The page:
Donald J. Trump will eliminate China’s trade surplus, get corporations with factories in the U.S. to keep them here, get corporations with factories in Mexico and Asia to move them to the U.S., stop North Korea’s nuclear program, build a great, big, beautiful wall, lower taxes for the middle class (/s), stop overreaching U.S. Foreign military interventionism, reduce the deficit and deficits and debt, drain the swamp, and MAGA…

      ….BELIEVE HIM.

  • avatar

    “This allows us to bring this exciting new vehicle to global customers in a more effective way to support our overreaching business goals,” the memo stated.

    Overreach – “to try to do more than your ability, authority, or money will allow.”

    “You keep using that word. I do not think it means what you think it means.” — Inigo Montoya, The Princess Bride

  • avatar

    As long as EVs are unprofitable, the only way to slow the bleeding of red ink will be to move EV production to low cost countries. All the EU and US green bureaucrats who are pushing EVs might be disappointed when all those “green jobs” end up in Mexico and China.

  • avatar

    Makes sense…

  • avatar

    Mexico has more free trade agreements with additional countries, which makes it a beneficial global production location. For example, they have a free trade agreement with Brazil, which the US does not. You can see that the new Chevy Equinox (Hecho en Mexico) is selling in Brazil. The prior US-made version never did. That’s another reason given for the Fusion being made in Mexico. Brazil has a 2M+ annual automotive market and extremely high import duties.

    On free trade agreements–if you don’t have one, someone else does, and you lose the business.

    At the end of the day, the domestic manufacturers will continue to move most everything out of the US save for your F150’s and Wranglers. Meanwhile, Toyota, Honda, Nissan, etc. continue to expand US operations.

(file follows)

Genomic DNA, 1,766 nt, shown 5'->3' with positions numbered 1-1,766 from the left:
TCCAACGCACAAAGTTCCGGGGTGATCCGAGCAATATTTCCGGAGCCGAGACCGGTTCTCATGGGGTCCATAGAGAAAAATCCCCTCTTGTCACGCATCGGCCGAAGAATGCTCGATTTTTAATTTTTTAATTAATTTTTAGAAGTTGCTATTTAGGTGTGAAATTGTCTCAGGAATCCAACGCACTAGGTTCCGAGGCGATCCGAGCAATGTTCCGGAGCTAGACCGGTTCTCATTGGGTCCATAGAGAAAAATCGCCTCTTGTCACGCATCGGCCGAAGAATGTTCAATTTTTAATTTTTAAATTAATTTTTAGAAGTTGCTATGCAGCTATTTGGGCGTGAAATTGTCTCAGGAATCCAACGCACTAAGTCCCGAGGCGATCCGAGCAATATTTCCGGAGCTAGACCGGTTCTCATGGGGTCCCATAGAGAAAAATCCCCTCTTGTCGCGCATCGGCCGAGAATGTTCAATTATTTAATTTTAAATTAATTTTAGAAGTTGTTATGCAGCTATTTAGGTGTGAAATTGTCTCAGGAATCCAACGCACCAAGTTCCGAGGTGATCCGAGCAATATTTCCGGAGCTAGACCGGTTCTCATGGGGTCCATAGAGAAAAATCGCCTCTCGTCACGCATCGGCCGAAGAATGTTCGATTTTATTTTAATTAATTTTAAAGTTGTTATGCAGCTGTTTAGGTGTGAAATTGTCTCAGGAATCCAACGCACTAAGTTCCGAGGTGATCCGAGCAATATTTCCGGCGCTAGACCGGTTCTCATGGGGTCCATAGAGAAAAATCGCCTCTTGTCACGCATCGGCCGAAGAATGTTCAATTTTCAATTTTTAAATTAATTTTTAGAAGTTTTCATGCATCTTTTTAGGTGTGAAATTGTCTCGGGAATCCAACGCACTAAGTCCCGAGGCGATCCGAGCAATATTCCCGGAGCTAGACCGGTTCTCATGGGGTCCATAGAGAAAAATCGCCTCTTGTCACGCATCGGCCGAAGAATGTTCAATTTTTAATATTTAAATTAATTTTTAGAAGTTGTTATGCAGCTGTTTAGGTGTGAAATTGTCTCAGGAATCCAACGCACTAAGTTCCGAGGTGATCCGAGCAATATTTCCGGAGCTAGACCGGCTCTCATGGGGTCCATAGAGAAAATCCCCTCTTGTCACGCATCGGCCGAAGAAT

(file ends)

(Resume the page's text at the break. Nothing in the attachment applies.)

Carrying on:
• avatar

    The formula is simple:
    Low profit margin, manufacture out of U.S., likely Mexico.
    High profit margin, manufacture in U.S./Canada.

    • 0 avatar


    • 0 avatar

      Jack Baruth’s new Chevy Silverado was Hecho En Mexico, and is one of the vehicles that is literally keeping Guangzhou-Guadalajara Motors from being in an operating loss position, given its outsized-profitability and the strong pickup truck sales environment during the last 6 years.

      • 0 avatar
        Adam Tonge

        GM’s strategy is different.

        Ford’s strategy is mostly “high margin US/Canada. Low margin Mexico.”

        The products Ford builds in Mexico will be the Fusion/MKZ, Focus, and this EV CUV. Hopefully the MKZ goes to the US at some point on a RWD platform. I won’t hold my breath, but something like that could be built in Chicago or Flat Rock.

  • avatar

    So is Ford going to be building charging networks too, or will that be up to VW (to pay for their stupidity) and fuel stations?

    Full electric is nice but charging them easily on a trip is nicer.

  • avatar

    So where’s the hidden weed compartment?

    • 0 avatar

      In the floor like on the C-Max?

      Of course it won’t be that long until it really doesn’t matter any more. The legalization train has left the building, built up a huge head of steam and decimated the black market in those states that have legalized.

  • avatar

    This is what happen if you screw with trading partners that can bypass you. Mexico and China can trade EV with each other so US don’t have to do anything with it.

    I’d not be surprised Mexico and China do this even if it is not cheaper than trading with the US, just as a big FU to DTJR.

  • avatar

    Are there still consumer incentives to buy EV’s? If so, and since these are really just transfers of funds to the manufacturers, does it make sense to collect taxes to give to companies for product they manufacture in another country? We won’t be able to tax the mexican workers to collect some of this back?

Read all comments

Back to TopLeave a Reply

You must be logged in to post a comment.

Recent Comments

  • Art Vandelay: Additionally, the AT itself was IBM’s second gen home PC, following the XT. Prior to that you had...
  • Art Vandelay: If you do so much as disturb the dirt in the dried out portions of the Salton Sea doesn’t a toxic...
  • eggsalad: I’m glad that a very limited number of people had the combination of wealth and bad taste it took to...
  • RHD: The one trick pony just has to keep repeating the same trick. EVs are improving every year (every month,...
  • RHD: The steering wheel is pretty nice, though, and part of the side view is elegant. The rest of it is unbearably...

New Car Research

Get a Free Dealer Quote

Who We Are

  • Adam Tonge
  • Bozi Tatarevic
  • Corey Lewis
  • Jo Borras
  • Mark Baruth
  • Ronnie Schreiber